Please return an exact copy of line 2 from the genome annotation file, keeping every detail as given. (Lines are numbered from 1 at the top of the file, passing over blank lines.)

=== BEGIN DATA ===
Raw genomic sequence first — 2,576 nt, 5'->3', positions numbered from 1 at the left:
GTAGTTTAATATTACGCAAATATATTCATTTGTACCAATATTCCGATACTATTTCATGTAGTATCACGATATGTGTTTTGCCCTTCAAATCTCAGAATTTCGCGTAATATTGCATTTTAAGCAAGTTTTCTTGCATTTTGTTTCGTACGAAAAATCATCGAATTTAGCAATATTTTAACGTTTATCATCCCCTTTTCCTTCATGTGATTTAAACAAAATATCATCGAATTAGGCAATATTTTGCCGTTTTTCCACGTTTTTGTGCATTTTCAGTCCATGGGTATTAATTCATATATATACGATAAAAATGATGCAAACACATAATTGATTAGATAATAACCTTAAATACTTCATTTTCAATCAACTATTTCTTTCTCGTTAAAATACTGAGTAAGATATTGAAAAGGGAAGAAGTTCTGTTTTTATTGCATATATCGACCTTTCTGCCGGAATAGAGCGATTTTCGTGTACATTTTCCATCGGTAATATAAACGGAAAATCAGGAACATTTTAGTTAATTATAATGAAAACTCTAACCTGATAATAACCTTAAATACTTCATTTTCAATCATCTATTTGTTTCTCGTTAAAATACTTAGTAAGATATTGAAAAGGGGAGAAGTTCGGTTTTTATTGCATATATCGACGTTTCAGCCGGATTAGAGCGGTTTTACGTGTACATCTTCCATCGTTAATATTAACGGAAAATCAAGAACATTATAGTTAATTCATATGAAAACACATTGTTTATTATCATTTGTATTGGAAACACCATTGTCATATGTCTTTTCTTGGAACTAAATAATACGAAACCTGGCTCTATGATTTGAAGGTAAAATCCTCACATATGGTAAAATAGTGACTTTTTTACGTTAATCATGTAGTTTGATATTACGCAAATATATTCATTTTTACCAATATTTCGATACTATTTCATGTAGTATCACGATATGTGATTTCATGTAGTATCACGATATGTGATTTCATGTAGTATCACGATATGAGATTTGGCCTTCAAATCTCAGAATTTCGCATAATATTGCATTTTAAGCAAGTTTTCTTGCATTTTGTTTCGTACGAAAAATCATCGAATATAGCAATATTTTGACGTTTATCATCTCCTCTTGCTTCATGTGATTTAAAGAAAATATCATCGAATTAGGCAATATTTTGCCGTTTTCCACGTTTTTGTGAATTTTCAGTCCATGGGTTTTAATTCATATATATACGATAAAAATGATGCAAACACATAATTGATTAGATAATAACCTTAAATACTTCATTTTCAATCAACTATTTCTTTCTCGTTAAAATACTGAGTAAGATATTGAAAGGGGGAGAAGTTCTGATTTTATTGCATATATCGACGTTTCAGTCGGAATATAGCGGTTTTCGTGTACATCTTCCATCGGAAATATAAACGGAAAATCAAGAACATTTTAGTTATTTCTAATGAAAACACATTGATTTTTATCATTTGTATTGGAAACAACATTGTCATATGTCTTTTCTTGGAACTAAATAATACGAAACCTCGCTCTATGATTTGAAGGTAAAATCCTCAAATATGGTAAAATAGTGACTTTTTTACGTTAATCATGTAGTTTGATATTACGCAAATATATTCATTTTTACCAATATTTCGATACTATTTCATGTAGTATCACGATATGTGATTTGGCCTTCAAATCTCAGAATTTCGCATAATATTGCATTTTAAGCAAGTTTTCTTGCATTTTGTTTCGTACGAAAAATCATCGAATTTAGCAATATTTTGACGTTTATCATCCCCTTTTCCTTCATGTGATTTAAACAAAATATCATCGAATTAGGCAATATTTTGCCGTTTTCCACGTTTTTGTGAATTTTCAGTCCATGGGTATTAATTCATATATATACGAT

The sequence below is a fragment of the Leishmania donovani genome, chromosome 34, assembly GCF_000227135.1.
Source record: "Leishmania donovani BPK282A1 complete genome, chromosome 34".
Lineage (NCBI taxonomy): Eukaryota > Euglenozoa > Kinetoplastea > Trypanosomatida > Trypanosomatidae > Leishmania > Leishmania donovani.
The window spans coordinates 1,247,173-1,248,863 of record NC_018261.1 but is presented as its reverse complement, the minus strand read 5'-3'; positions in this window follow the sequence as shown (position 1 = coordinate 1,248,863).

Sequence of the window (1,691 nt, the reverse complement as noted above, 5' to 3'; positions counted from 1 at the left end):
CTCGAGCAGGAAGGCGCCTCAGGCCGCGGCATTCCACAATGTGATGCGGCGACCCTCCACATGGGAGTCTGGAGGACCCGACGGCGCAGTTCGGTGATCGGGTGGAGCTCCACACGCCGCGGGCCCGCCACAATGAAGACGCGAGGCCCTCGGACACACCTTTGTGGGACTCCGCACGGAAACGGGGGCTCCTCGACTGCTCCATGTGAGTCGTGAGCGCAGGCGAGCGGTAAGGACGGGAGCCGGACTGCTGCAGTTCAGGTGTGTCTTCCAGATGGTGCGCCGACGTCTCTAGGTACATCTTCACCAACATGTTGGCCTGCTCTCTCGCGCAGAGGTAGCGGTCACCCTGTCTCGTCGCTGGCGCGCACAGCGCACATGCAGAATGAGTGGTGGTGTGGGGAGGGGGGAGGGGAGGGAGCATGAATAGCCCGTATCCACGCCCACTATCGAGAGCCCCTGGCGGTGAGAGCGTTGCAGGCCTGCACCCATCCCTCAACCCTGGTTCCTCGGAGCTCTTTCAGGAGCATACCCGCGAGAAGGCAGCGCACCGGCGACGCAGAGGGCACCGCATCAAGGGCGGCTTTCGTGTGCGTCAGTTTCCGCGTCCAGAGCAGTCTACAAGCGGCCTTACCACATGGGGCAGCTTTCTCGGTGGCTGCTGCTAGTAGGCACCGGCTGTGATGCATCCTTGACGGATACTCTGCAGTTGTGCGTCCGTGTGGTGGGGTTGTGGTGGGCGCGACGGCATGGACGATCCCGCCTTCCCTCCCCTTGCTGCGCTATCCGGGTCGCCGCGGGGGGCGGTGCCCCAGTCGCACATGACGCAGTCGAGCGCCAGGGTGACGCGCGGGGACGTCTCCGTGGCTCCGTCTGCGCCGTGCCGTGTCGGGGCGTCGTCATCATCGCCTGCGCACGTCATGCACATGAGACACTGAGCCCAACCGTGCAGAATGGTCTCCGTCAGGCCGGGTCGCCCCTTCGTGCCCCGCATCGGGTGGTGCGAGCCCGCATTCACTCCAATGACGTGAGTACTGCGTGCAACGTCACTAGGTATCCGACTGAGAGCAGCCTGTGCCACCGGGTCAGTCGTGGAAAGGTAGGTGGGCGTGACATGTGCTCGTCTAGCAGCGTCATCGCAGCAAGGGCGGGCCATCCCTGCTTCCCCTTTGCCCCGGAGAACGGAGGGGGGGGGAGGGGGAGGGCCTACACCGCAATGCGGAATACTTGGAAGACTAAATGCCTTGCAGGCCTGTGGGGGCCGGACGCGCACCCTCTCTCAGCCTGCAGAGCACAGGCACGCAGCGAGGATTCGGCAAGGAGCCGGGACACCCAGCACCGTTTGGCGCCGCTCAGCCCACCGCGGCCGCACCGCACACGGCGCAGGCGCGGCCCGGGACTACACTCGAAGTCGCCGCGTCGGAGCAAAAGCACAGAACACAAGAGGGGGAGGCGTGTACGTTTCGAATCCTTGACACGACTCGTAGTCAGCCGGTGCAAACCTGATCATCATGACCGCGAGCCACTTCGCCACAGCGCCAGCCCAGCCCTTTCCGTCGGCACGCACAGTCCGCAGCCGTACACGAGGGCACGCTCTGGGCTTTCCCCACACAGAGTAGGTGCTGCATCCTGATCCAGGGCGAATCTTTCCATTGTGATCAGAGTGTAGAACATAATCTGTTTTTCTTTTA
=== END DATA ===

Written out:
GTAGTTTAATATTACGCAAATATATTCATTTGTACCAATATTCCGATACTATTTCATGTAGTATCACGATATGTGTTTTGCCCTTCAAATCTCAGAATTTCGCGTAATATTGCATTTTAAGCAAGTTTTCTTGCATTTTGTTTCGTACGAAAAATCATCGAATTTAGCAATATTTTAACGTTTATCATCCCCTTTTCCTTCATGTGATTTAAACAAAATATCATCGAATTAGGCAATATTTTGCCGTTTTTCCACGTTTTTGTGCATTTTCAGTCCATGGGTATTAATTCATATATATACGATAAAAATGATGCAAACACATAATTGATTAGATAATAACCTTAAATACTTCATTTTCAATCAACTATTTCTTTCTCGTTAAAATACTGAGTAAGATATTGAAAAGGGAAGAAGTTCTGTTTTTATTGCATATATCGACCTTTCTGCCGGAATAGAGCGATTTTCGTGTACATTTTCCATCGGTAATATAAACGGAAAATCAGGAACATTTTAGTTAATTATAATGAAAACTCTAACCTGATAATAACCTTAAATACTTCATTTTCAATCATCTATTTGTTTCTCGTTAAAATACTTAGTAAGATATTGAAAAGGGGAGAAGTTCGGTTTTTATTGCATATATCGACGTTTCAGCCGGATTAGAGCGGTTTTACGTGTACATCTTCCATCGTTAATATTAACGGAAAATCAAGAACATTATAGTTAATTCATATGAAAACACATTGTTTATTATCATTTGTATTGGAAACACCATTGTCATATGTCTTTTCTTGGAACTAAATAATACGAAACCTGGCTCTATGATTTGAAGGTAAAATCCTCACATATGGTAAAATAGTGACTTTTTTACGTTAATCATGTAGTTTGATATTACGCAAATATATTCATTTTTACCAATATTTCGATACTATTTCATGTAGTATCACGATATGTGATTTCATGTAGTATCACGATATGTGATTTCATGTAGTATCACGATATGAGATTTGGCCTTCAAATCTCAGAATTTCGCATAATATTGCATTTTAAGCAAGTTTTCTTGCATTTTGTTTCGTACGAAAAATCATCGAATATAGCAATATTTTGACGTTTATCATCTCCTCTTGCTTCATGTGATTTAAAGAAAATATCATCGAATTAGGCAATATTTTGCCGTTTTCCACGTTTTTGTGAATTTTCAGTCCATGGGTTTTAATTCATATATATACGATAAAAATGATGCAAACACATAATTGATTAGATAATAACCTTAAATACTTCATTTTCAATCAACTATTTCTTTCTCGTTAAAATACTGAGTAAGATATTGAAAGGGGGAGAAGTTCTGATTTTATTGCATATATCGACGTTTCAGTCGGAATATAGCGGTTTTCGTGTACATCTTCCATCGGAAATATAAACGGAAAATCAAGAACATTTTAGTTATTTCTAATGAAAACACATTGATTTTTATCATTTGTATTGGAAACAACATTGTCATATGTCTTTTCTTGGAACTAAATAATACGAAACCTCGCTCTATGATTTGAAGGTAAAATCCTCAAATATGGTAAAATAGTGACTTTTTTACGTTAATCATGTAGTTTGATATTACGCAAATATATTCATTTTTACCAATATTTCGATACTATTTCATGTAGTATCACGATATGTGATTTGGCCTTCAAATCTCAGAATTTCGCATAATATTGCATTTTAAGCAAGTTTTCTTGCATTTTGTTTCGTACGAAAAATCATCGAATTTAGCAATATTTTGACGTTTATCATCCCCTTTTCCTTCATGTGATTTAAACAAAATATCATCGAATTAGGCAATATTTTGCCGTTTTCCACGTTTTTGTGAATTTTCAGTCCATGGGTATTAATTCATATATATACGAT